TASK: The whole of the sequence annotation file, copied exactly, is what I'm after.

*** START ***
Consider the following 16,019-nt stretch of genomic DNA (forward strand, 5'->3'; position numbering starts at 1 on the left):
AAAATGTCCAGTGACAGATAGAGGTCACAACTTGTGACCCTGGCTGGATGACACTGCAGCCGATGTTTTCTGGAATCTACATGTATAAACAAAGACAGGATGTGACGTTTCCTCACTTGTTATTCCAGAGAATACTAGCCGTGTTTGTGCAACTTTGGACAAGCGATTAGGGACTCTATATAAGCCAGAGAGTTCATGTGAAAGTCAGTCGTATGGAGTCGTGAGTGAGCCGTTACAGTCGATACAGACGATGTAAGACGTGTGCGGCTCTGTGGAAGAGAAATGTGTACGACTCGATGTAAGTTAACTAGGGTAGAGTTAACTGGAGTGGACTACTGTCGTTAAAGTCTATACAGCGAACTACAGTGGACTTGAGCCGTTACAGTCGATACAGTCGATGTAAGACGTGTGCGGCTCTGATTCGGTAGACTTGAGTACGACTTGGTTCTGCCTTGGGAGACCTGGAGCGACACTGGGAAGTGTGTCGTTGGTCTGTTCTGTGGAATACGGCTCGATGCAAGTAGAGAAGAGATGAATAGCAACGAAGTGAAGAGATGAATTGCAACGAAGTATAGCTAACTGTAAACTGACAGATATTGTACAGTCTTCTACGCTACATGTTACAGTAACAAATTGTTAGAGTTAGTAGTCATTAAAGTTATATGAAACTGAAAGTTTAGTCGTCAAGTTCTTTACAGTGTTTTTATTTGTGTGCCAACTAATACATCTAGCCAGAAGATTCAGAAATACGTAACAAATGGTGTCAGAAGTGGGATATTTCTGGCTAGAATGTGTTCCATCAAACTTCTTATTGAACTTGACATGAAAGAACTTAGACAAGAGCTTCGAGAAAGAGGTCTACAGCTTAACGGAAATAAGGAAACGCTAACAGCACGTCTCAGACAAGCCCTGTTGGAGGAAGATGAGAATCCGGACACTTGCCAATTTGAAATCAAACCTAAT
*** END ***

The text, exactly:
Consider the following 16,019-nt stretch of genomic DNA (forward strand, 5'->3'; position numbering starts at 1 on the left):
AAAATGTCCAGTGACAGATAGAGGTCACAACTTGTGACCCTGGCTGGATGACACTGCAGCCGATGTTTTCTGGAATCTACATGTATAAACAAAGACAGGATGTGACGTTTCCTCACTTGTTATTCCAGAGAATACTAGCCGTGTTTGTGCAACTTTGGACAAGCGATTAGGGACTCTATATAAGCCAGAGAGTTCATGTGAAAGTCAGTCGTATGGAGTCGTGAGTGAGCCGTTACAGTCGATACAGACGATGTAAGACGTGTGCGGCTCTGTGGAAGAGAAATGTGTACGACTCGATGTAAGTTAACTAGGGTAGAGTTAACTGGAGTGGACTACTGTCGTTAAAGTCTATACAGCGAACTACAGTGGACTTGAGCCGTTACAGTCGATACAGTCGATGTAAGACGTGTGCGGCTCTGATTCGGTAGACTTGAGTACGACTTGGTTCTGCCTTGGGAGACCTGGAGCGACACTGGGAAGTGTGTCGTTGGTCTGTTCTGTGGAATACGGCTCGATGCAAGTAGAGAAGAGATGAATAGCAACGAAGTGAAGAGATGAATTGCAACGAAGTATAGCTAACTGTAAACTGACAGATATTGTACAGTCTTCTACGCTACATGTTACAGTAACAAATTGTTAGAGTTAGTAGTCATTAAAGTTATATGAAACTGAAAGTTTAGTCGTCAAGTTCTTTACAGTGTTTTTATTTGTGTGCCAACTAATACATCTAGCCAGAAGATTCAGAAATACGTAACAAATGGTGTCAGAAGTGGGATATTTCTGGCTAGAATGTGTTCCATCAAACTTCTTATTGAACTTGACATGAAAGAACTTAGACAAGAGCTTCGAGAAAGAGGTCTACAGCTTAACGGAAATAAGGAAACGCTAACAGCACGTCTCAGACAAGCCCTGTTGGAGGAAGATGAGAATCCGGACACTTGCCAATTTGAAATCAAACCTAAT